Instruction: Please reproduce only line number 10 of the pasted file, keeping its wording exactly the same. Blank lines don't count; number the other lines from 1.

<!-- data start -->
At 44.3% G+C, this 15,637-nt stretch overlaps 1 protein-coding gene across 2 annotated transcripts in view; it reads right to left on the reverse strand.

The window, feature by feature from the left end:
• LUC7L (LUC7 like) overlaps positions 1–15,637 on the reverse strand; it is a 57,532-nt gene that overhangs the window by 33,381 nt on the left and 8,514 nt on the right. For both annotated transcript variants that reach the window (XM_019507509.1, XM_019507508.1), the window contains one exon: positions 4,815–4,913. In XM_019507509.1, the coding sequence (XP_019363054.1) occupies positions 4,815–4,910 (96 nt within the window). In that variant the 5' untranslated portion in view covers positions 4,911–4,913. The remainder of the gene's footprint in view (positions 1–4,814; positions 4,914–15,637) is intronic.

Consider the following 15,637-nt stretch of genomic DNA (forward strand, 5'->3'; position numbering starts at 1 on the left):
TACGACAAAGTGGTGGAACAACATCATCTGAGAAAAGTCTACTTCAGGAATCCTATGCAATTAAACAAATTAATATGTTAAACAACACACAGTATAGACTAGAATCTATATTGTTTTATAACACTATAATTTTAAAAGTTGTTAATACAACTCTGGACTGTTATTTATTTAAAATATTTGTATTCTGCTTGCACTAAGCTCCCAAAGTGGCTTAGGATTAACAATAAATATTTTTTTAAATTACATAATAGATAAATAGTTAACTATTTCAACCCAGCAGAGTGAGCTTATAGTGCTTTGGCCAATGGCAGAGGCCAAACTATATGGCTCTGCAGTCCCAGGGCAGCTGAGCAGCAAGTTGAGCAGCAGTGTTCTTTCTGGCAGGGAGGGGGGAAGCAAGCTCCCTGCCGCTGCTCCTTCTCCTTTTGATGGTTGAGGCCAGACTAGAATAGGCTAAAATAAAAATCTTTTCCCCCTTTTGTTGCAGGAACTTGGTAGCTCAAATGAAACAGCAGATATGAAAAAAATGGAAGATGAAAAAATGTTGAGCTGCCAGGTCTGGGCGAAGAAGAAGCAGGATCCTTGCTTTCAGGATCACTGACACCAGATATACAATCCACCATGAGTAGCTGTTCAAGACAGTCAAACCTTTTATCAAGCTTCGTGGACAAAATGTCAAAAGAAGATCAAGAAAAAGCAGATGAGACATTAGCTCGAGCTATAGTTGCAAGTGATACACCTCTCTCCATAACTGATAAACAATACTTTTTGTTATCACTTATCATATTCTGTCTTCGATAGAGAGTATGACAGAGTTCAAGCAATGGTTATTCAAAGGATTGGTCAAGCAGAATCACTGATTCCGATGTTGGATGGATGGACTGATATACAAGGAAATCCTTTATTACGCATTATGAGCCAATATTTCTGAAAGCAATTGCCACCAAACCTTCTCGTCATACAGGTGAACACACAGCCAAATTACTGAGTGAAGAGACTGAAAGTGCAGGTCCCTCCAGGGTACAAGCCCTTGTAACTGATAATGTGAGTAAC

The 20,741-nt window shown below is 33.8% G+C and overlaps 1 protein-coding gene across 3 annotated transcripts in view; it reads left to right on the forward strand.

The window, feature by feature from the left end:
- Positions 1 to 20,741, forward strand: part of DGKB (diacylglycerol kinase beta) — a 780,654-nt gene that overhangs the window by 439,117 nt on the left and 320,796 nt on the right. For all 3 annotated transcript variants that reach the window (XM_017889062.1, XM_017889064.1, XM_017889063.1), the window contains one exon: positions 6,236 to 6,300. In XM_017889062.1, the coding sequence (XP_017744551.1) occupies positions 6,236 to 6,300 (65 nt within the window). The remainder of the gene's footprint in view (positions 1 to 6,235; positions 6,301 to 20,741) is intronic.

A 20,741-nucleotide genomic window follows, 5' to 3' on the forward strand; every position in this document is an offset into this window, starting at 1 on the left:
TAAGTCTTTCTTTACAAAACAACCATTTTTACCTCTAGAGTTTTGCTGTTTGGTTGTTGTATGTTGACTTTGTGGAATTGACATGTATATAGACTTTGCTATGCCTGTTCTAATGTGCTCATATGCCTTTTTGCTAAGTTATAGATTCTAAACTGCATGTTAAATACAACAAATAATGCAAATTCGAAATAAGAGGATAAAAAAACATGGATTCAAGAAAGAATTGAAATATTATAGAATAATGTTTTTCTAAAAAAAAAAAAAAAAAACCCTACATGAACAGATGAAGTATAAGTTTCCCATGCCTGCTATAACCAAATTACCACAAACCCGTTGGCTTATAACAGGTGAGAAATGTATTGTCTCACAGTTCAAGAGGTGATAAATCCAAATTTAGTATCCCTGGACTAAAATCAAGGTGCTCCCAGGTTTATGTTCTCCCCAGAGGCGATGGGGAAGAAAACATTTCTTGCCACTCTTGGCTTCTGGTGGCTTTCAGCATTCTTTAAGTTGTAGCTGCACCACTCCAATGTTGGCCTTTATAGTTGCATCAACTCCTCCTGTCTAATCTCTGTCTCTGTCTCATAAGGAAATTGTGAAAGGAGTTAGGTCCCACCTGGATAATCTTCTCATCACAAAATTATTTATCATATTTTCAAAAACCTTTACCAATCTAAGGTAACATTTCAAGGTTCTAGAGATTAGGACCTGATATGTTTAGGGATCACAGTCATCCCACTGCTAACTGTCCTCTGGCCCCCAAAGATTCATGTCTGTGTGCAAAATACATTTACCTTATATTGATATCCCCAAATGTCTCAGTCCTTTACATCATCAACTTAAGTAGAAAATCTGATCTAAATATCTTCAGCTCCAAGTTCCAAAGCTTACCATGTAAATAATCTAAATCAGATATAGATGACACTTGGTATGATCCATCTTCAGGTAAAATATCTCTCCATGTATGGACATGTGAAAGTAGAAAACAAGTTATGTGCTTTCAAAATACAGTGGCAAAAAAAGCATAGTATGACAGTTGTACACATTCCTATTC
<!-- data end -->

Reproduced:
TAAGTCTTTCTTTACAAAACAACCATTTTTACCTCTAGAGTTTTGCTGTTTGGTTGTTGTATGTTGACTTTGTGGAATTGACATGTATATAGACTTTGCTATGCCTGTTCTAATGTGCTCATATGCCTTTTTGCTAAGTTATAGATTCTAAACTGCATGTTAAATACAACAAATAATGCAAATTCGAAATAAGAGGATAAAAAAACATGGATTCAAGAAAGAATTGAAATATTATAGAATAATGTTTTTCTAAAAAAAAAAAAAAAAAACCCTACATGAACAGATGAAGTATAAGTTTCCCATGCCTGCTATAACCAAATTACCACAAACCCGTTGGCTTATAACAGGTGAGAAATGTATTGTCTCACAGTTCAAGAGGTGATAAATCCAAATTTAGTATCCCTGGACTAAAATCAAGGTGCTCCCAGGTTTATGTTCTCCCCAGAGGCGATGGGGAAGAAAACATTTCTTGCCACTCTTGGCTTCTGGTGGCTTTCAGCATTCTTTAAGTTGTAGCTGCACCACTCCAATGTTGGCCTTTATAGTTGCATCAACTCCTCCTGTCTAATCTCTGTCTCTGTCTCATAAGGAAATTGTGAAAGGAGTTAGGTCCCACCTGGATAATCTTCTCATCACAAAATTATTTATCATATTTTCAAAAACCTTTACCAATCTAAGGTAACATTTCAAGGTTCTAGAGATTAGGACCTGATATGTTTAGGGATCACAGTCATCCCACTGCTAACTGTCCTCTGGCCCCCAAAGATTCATGTCTGTGTGCAAAATACATTTACCTTATATTGATATCCCCAAATGTCTCAGTCCTTTACATCATCAACTTAAGTAGAAAATCTGATCTAAATATCTTCAGCTCCAAGTTCCAAAGCTTACCATGTAAATAATCTAAATCAGATATAGATGACACTTGGTATGATCCATCTTCAGGTAAAATATCTCTCCATGTATGGACATGTGAAAGTAGAAAACAAGTTATGTGCTTTCAAAATACAGTGGCAAAAAAAGCATAGTATGACAGTTGTACACATTCCTATTC